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Online The Latinist

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Re: Raspberry Pi
« Reply #21 on: July 09, 2019, 03:59:51 PM »
I doubt that it could handle two full-screen HD videos until the hardware decoder is working.  From what I’ve seen, it’s not perfect even with one video at 1080p.
I would like to propose...that...it is undesirable to believe in a proposition when there is no ground whatever for supposing it true. — Bertrand Russell

Offline Captain Video

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Re: Raspberry Pi
« Reply #22 on: July 09, 2019, 04:09:32 PM »
is the hardware decoder not working with OMXplayer?

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Online The Latinist

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Re: Raspberry Pi
« Reply #23 on: July 09, 2019, 07:23:30 PM »
is the hardware decoder not working with OMXplayer?

I don’t know.  I don’t have a Pi4, and the reviews I saw which demonstrated video playback on it only tested Chromium/YouTube and VLC. This is a new chipset, though, so I wouldn’t be surprised if driver support is not yet implemented.
I would like to propose...that...it is undesirable to believe in a proposition when there is no ground whatever for supposing it true. — Bertrand Russell

Offline Captain Video

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Re: Raspberry Pi
« Reply #24 on: July 09, 2019, 08:02:03 PM »
yea microcenter got them in the store but sold out before I had time to get one, As soon as the next shipment comes in I'm grabbing one to test with.
“Don't explain computers to laymen. Simpler to explain sex to a virgin.”
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Offline stands2reason

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Re: Raspberry Pi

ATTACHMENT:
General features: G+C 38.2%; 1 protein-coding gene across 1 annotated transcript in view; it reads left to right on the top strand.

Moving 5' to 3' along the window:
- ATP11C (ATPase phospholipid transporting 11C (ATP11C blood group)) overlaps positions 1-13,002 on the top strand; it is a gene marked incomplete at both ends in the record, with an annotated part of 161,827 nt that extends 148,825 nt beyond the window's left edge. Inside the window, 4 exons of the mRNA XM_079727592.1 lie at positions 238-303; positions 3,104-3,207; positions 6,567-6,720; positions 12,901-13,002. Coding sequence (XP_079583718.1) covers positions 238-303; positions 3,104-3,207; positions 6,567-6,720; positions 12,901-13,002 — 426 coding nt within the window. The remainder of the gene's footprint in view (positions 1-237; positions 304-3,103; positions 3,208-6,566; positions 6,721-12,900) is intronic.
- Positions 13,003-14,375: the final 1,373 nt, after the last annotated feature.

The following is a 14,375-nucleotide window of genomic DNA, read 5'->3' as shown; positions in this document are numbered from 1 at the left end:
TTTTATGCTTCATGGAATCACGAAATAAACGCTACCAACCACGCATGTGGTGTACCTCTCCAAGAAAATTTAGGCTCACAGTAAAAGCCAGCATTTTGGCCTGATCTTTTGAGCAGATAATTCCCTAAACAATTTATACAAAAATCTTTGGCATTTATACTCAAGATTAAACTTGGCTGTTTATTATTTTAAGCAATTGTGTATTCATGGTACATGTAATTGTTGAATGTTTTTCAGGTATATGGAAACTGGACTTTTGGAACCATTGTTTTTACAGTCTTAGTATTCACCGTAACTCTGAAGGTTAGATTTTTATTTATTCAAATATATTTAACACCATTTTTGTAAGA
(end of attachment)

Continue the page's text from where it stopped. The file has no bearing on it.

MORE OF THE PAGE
« Reply #25 on: July 09, 2019, 09:59:47 PM »
using between 300-350 watts per hour

I think you mean watt-hours per hour, or just watts.

Offline BilLumberg

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Re: Raspberry Pi
« Reply #26 on: July 10, 2019, 11:25:36 AM »
Yeah, just watts. Those old computers can really use some power. The 300-350 was sitting idle with just the PC and UPS with no monitor. Recently purchased a kill a watt meter and it's kind of fun seeing how much simply updating to newer tech can save electricity.

Going to try a little 5000maH power pack that has pass-through charging as a UPS for the NAS pi so I wont need to hook up a monitor to log in every time the power blips. There is probably some way to do it through the network, but I have not looked into that yet.

Offline stands2reason

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Re: Raspberry Pi
« Reply #27 on: July 10, 2019, 03:44:01 PM »
My gaming laptop has a quad-core i5 and 1050Ti( both 2017, 14nm). The power adapter is rated for 120W. The TDP of the CPU & GPU is about 2/3 of that. When you consider computation per watt-hour, transistor size is a big deal. My MacBook (also 14nm silicon) could use as little as 5 W when idle.

Online The Latinist

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Re: Raspberry Pi
« Reply #28 on: July 16, 2019, 02:42:14 PM »
Be aware that there is a fundamental flaw with the RPi 4’s USB-C power sink implementation; they shorted two pins which must remain isolated. It seems to have been an effort to save one resistor by running both pins into one.  The result is that the RPi 4 cannot be charged with any ‘e-marked’ power adapters (those that contain active circuitry to determine the type of device attached).  That includes most higher-end adapters including the one that comes with USB-C MacBooks.  It may be several months before they can get a revision out.
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Offline brilligtove

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Re: Raspberry Pi
« Reply #29 on: July 16, 2019, 02:52:44 PM »
Is that short something you can break?
« Last Edit: July 16, 2019, 02:57:04 PM by brilligtove »